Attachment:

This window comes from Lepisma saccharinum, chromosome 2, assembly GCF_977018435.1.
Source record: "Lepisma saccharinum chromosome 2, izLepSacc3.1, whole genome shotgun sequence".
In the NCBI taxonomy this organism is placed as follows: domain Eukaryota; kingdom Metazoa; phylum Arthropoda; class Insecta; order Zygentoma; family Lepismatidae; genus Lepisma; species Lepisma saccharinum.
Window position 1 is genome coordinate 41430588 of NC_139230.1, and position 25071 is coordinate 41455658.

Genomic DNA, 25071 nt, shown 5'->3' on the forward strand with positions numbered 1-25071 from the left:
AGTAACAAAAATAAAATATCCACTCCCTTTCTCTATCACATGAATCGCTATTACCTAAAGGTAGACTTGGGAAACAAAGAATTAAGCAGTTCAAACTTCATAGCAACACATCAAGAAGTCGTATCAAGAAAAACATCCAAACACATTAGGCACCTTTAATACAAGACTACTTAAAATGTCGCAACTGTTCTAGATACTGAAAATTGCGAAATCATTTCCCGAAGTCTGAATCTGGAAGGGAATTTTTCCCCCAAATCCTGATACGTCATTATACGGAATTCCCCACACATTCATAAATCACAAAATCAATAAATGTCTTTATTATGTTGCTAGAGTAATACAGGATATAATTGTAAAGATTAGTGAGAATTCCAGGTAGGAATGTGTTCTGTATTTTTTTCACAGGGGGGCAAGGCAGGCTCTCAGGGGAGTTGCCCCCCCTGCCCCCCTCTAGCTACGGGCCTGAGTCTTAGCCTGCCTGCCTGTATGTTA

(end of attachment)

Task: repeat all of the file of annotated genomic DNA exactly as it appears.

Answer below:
This window comes from Lepisma saccharinum, chromosome 2, assembly GCF_977018435.1.
Source record: "Lepisma saccharinum chromosome 2, izLepSacc3.1, whole genome shotgun sequence".
In the NCBI taxonomy this organism is placed as follows: domain Eukaryota; kingdom Metazoa; phylum Arthropoda; class Insecta; order Zygentoma; family Lepismatidae; genus Lepisma; species Lepisma saccharinum.
Window position 1 is genome coordinate 41430588 of NC_139230.1, and position 25071 is coordinate 41455658.

Genomic DNA, 25071 nt, shown 5'->3' on the forward strand with positions numbered 1-25071 from the left:
AGTAACAAAAATAAAATATCCACTCCCTTTCTCTATCACATGAATCGCTATTACCTAAAGGTAGACTTGGGAAACAAAGAATTAAGCAGTTCAAACTTCATAGCAACACATCAAGAAGTCGTATCAAGAAAAACATCCAAACACATTAGGCACCTTTAATACAAGACTACTTAAAATGTCGCAACTGTTCTAGATACTGAAAATTGCGAAATCATTTCCCGAAGTCTGAATCTGGAAGGGAATTTTTCCCCCAAATCCTGATACGTCATTATACGGAATTCCCCACACATTCATAAATCACAAAATCAATAAATGTCTTTATTATGTTGCTAGAGTAATACAGGATATAATTGTAAAGATTAGTGAGAATTCCAGGTAGGAATGTGTTCTGTATTTTTTTCACAGGGGGGCAAGGCAGGCTCTCAGGGGAGTTGCCCCCCCTGCCCCCCTCTAGCTACGGGCCTGAGTCTTAGCCTGCCTGCCTGTATGTTA